Nicola Sturgeon will today unveil ambitious Scottish Government plans to take power back from the EU – but she insists Scotland and the UK must remain at the heart of Europe.
The First Minister will use a speech in Brussels to launch her campaign for a Yes vote in Britain’s forthcoming referendum on EU membership.
Better regulation will contribute to economic growthNicola Sturgeon
She will warn that the outcome of the in-out vote may not resolve the issue unless the Conservative government sets out the benefits of staying in the EU.
“We will make an overwhelmingly positive case for continued membership,” Ms Sturgeon will say in a speech to the European Policy Centre.
“As part of that, the Scottish Government will contribute positively to discussions on reform of the European Union. Sensible proposals for change stand a real chance of commanding acceptance.”
The SNP leader will set out demands for national governments to be given greater discretion over issues like health and social care, as well as the way regulation is implemented.
The development of the single market across the EU in energy and digital services also needs greater focus, she will say.
But Ms Sturgeon branded Prime Minister David Cameron “fundamentally” wrong in his key push for EU reform by cracking down on migrants.
Ms Sturgeon’s first EU address since becoming First Minister is widely being viewed as a counterpoint to the Tory leader’s demands for changes to the UK’s membership deal during a whistlestop tour of the continent last week.
The public health issue is a sore point for the SNP after plans for minimum alcohol pricing in Scotland were passed at Holyrood a few years ago, but have since stalled in EU courts after a legal challenge from the drinks industry.
“The EU should leave member states with the autonomy to tackle pressing problems,” Ms Sturgeon will say. Minimum pricing was aimed at tackling “alcohol harm in our society”, she will add.
“We know from their support for our case that many other member states support us.
“My view is that the commission and EU policy should recognise that. They should give a higher priority to enabling member states to take the decisions they deem necessary to protect life and promote health.”
The SNP leader will also call for changes to regulation after Scotland contributed to reforms which were agreed last year to the common fisheries policy, allowing more decisions to be made at a regional level rather than an EU level.
“Regulations should be based on the principle of proportionality. Better regulation will contribute to economic growth,” Ms Sturgeon will add.
“And by doing so, it will help to restore public trust in the decisions made by European institutions.”
None of the reforms she is calling for would require any treaty changes.
The referendum on EU membership is likely to be staged in 2017, but could be held as early as next year. It was among the first pieces of legislation in the new Tory government’s Queen’s Speech with Britons poised to be asked: “Should the UK remain a member of the EU?”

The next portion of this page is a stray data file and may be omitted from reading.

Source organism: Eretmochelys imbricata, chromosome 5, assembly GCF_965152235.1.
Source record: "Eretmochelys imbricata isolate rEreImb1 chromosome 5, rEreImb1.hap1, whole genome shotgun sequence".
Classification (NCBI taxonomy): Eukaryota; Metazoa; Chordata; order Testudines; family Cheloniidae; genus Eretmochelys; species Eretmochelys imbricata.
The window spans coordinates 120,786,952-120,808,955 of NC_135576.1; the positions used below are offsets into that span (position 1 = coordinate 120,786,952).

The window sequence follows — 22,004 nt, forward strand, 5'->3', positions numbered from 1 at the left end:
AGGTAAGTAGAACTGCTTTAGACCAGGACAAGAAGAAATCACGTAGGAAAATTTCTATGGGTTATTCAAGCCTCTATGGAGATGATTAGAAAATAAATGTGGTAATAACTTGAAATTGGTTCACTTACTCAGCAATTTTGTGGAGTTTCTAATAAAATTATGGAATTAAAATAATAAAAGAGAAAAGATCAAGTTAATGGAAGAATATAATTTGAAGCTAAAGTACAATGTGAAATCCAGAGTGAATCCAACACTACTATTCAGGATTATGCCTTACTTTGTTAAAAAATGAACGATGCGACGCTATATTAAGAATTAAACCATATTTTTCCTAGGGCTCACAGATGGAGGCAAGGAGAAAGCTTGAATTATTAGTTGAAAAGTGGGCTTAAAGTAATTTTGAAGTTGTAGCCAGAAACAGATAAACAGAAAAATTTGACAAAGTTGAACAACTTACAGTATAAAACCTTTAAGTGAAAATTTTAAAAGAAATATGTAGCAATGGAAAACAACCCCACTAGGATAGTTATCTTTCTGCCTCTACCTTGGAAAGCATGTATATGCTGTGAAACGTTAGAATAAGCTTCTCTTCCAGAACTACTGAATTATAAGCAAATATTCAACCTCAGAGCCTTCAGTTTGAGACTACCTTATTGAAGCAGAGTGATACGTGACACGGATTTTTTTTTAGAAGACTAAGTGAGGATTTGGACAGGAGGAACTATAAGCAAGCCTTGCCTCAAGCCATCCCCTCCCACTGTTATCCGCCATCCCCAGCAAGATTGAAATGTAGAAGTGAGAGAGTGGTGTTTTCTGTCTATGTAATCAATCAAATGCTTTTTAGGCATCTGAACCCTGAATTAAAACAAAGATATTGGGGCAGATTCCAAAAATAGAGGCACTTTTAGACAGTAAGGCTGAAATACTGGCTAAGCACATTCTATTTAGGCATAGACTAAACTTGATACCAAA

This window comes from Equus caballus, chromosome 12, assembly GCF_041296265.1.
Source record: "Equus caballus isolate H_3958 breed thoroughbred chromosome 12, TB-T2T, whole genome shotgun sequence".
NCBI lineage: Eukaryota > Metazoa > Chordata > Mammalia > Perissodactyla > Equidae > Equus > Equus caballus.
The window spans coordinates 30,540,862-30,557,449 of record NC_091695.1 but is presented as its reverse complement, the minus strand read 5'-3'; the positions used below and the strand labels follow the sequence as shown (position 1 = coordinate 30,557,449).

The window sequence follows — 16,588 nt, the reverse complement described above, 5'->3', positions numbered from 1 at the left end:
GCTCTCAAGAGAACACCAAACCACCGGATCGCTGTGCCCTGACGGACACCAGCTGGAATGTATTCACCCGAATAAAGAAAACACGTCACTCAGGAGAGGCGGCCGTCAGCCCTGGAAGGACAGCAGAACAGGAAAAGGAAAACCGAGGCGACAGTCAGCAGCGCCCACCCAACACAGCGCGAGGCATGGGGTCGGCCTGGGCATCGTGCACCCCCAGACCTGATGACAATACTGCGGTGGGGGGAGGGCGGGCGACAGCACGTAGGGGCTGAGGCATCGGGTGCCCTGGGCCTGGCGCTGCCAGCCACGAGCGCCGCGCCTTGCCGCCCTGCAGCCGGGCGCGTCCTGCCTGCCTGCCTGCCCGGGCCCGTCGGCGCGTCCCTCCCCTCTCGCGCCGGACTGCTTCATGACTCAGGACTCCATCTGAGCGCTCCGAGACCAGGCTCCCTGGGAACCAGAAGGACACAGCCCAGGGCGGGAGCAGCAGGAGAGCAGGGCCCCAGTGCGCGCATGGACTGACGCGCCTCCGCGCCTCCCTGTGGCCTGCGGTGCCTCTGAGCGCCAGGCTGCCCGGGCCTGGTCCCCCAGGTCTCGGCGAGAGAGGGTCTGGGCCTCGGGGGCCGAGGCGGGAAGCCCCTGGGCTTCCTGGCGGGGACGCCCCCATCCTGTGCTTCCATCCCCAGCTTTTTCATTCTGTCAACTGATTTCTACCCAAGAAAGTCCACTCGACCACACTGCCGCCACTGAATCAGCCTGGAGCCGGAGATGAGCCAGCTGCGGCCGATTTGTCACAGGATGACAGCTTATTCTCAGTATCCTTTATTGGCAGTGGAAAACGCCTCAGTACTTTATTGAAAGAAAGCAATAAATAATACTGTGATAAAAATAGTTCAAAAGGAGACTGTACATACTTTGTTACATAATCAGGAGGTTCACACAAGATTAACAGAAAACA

Mr Cameron has said he wants to remain part of Europe, but is demanding the UK be exempted from the drive towards closer union. He also wants tougher benefit restrictions on migrants.
But the First Minister will warn today that UK government rhetoric creates the impression that EU membership is not beneficial at present.
“There’s a danger the UK will focus the debate on the size of the reforms achieved, rather than the bigger picture of the value and importance of the EU,” Ms Sturgeon is expected to say.
“If the UK government wants us to remain in the EU, it should give people something to vote for. If it fails to do that, then even if it wins the vote, it may not resolve the issue.”
Mr Cameron’s approach, to restrict freedom of movement, is a mistake, Ms Sturgeon said yesterday. “Freedom of movement is one of the fundamental underpinnings of the EU,” she said.
“David Cameron is threatening that if he doesn’t get his own way, he may be happy to see the UK leave the EU – that is a world apart from my view.
“In Scotland there are roughly 300,000 jobs dependent on our exports to other European countries, which are made possible because of our membership of the single market.”
Scottish Conservative constitution spokeswoman Annabel Goldie last night hit out at the “contradictions” in the SNP’s policies towards the UK and the EU.
“Whatever the cost, she wants to end our union with the United Kingdom,” Ms Goldie said.
“Yet, whatever the cost, it appears she wants to keep our union with the European Union.
“If that isn’t illogical enough, the SNP is also still of the view that, in its parallel universe, an independent Scotland would keep the British pound and reject the euro.
“The only way it is possible to maintain both these positions is if you accept that the laws of political reality stop at the Scottish border.
“The First Minister needs to come clean. Since she is so opposed to the UK and so supportive of the EU project, surely she should just admit that the SNP would dump the British pound and back the euro.”
Ms Sturgeon has insisted she will not share a platform with Mr Cameron or George Osborne in the campaign to stay in the EU.
But this approach was branded “immature” by Liberal Democrat leader Willie Rennie, who said it could undermine the Yes campaign.